Explosions at two Shiite targets kill at least 17, wound 72

Two explosions hit Shiite targets in northern Baghdad after sundown Tuesday, killing at least 17 people and wounding 72, police said. The attacks raised the day's death toll in the capital to at least 58 and renewed concerns the country was sliding toward sectarian civil war.

At about 9 p.m. the sound of what appeared to be artillery or tank fire could be heard booming from southwest Baghdad's notorious Dora district.

Police officials said a car bomb hit the Abdel Hadi Chalabi mosque in the Hurriyah neighborhood, killing 14 and wounding 62. Mortar fire at the Imam Kadhim shrine in the Kazimiyah neighborhood on the opposite side of the Tigris River killed one and wounded 10.

A bomb had exploded outside the Sunni Thou Nitaqain mosque in the Hurriyah neighborhood at 8 a.m. Tuesday, killing three and wounding 11.

Police said still were digging through the wreckage of the mosque and nearby shops looking for victims.

The Tuesday night attacks were clearly a continuation of sectarian violence that erupted in the country after a Shiite shrine was bombed in the predominantly Sunni city of Samarra on Wednesday.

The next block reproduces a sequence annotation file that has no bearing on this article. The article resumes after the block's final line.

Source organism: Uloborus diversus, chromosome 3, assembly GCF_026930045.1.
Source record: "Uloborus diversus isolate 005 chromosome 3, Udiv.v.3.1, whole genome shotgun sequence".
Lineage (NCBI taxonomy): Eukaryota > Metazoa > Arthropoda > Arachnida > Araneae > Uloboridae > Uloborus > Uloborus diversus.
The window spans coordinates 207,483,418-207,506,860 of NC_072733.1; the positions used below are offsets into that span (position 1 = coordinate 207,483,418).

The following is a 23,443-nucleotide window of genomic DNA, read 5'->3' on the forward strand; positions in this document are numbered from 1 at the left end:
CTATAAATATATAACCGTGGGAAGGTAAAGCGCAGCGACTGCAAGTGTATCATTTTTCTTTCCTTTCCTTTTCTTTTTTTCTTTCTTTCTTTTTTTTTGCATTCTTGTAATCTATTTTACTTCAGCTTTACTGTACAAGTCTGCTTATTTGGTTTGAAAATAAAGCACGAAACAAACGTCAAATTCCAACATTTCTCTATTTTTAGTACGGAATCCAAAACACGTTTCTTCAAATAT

The resumption of sectarian attacks appeared to make it unlikely that Sunni politicians would soon be welcomed back to talks on forming a government with majority Shiites and Kurds. U.S. plans to begin drawing down troops in Iraq by summer hinge on creation of a stable government and diminished violence.

As of 4 p.m. Tuesday, the government said 379 people were killed in violence directly tied to reprisal attacks for the bombing which destroyed the golden dome atop the Askariya shrine.

Before sunset Tuesday, five bomb attacks rattled the capital and took at 41 lives and wounded scores.

Authorities had imposed a two-day round-the-clock curfew on Baghdad and in three neighboring provinces over the weekend. That combined with a vehicle ban in the capital Sunday and until dawn Monday had briefly calmed the sectarian violence.

The attacks on obviously religious targets, however, resumed with a vengeance late Tuesday.

The Iraqi Islamic Party,a Sunni organization, said its Baghdad Television station was hit by mortar fire Tuesday morning, wounding two journalists and two passers-by, reports AP.


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